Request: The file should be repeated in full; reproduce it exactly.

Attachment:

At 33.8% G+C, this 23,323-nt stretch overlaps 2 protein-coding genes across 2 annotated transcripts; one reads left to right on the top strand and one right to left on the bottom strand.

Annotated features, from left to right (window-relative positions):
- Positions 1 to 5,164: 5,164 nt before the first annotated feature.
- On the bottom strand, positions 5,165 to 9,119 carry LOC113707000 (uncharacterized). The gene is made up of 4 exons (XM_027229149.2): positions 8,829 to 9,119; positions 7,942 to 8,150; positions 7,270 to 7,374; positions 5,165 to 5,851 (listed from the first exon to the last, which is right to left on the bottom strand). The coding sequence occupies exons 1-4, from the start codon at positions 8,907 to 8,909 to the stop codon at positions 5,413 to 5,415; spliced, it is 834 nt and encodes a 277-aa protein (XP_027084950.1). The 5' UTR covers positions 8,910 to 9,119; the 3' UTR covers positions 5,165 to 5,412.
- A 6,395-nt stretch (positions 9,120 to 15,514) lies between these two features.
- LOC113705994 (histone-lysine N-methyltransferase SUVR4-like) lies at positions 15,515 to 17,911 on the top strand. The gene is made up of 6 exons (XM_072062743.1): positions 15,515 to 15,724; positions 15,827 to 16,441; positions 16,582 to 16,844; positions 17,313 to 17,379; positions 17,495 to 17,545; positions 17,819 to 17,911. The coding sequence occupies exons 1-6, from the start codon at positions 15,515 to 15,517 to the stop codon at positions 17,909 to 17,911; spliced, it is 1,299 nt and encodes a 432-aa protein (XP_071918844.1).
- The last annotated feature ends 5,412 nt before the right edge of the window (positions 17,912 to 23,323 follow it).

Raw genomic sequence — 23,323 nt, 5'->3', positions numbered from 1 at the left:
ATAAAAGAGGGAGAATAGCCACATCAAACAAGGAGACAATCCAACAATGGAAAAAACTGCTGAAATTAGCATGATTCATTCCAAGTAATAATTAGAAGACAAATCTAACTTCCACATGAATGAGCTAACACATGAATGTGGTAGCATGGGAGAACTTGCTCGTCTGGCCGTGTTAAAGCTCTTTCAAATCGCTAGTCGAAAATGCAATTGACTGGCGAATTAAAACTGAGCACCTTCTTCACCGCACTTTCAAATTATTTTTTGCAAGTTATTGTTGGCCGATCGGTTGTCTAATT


At 33.8% G+C, this 23,323-nt stretch overlaps 2 protein-coding genes across 2 annotated transcripts; one reads left to right on the top strand and one right to left on the bottom strand.

Annotated features, from left to right (window-relative positions):
- Positions 1 to 5,164: 5,164 nt before the first annotated feature.
- On the bottom strand, positions 5,165 to 9,119 carry LOC113707000 (uncharacterized). The gene is made up of 4 exons (XM_027229149.2): positions 8,829 to 9,119; positions 7,942 to 8,150; positions 7,270 to 7,374; positions 5,165 to 5,851 (listed from the first exon to the last, which is right to left on the bottom strand). The coding sequence occupies exons 1-4, from the start codon at positions 8,907 to 8,909 to the stop codon at positions 5,413 to 5,415; spliced, it is 834 nt and encodes a 277-aa protein (XP_027084950.1). The 5' UTR covers positions 8,910 to 9,119; the 3' UTR covers positions 5,165 to 5,412.
- A 6,395-nt stretch (positions 9,120 to 15,514) lies between these two features.
- LOC113705994 (histone-lysine N-methyltransferase SUVR4-like) lies at positions 15,515 to 17,911 on the top strand. The gene is made up of 6 exons (XM_072062743.1): positions 15,515 to 15,724; positions 15,827 to 16,441; positions 16,582 to 16,844; positions 17,313 to 17,379; positions 17,495 to 17,545; positions 17,819 to 17,911. The coding sequence occupies exons 1-6, from the start codon at positions 15,515 to 15,517 to the stop codon at positions 17,909 to 17,911; spliced, it is 1,299 nt and encodes a 432-aa protein (XP_071918844.1).
- The last annotated feature ends 5,412 nt before the right edge of the window (positions 17,912 to 23,323 follow it).

Raw genomic sequence — 23,323 nt, 5'->3', positions numbered from 1 at the left:
ATAAAAGAGGGAGAATAGCCACATCAAACAAGGAGACAATCCAACAATGGAAAAAACTGCTGAAATTAGCATGATTCATTCCAAGTAATAATTAGAAGACAAATCTAACTTCCACATGAATGAGCTAACACATGAATGTGGTAGCATGGGAGAACTTGCTCGTCTGGCCGTGTTAAAGCTCTTTCAAATCGCTAGTCGAAAATGCAATTGACTGGCGAATTAAAACTGAGCACCTTCTTCACCGCACTTTCAAATTATTTTTTGCAAGTTATTGTTGGCCGATCGGTTGTCTAATT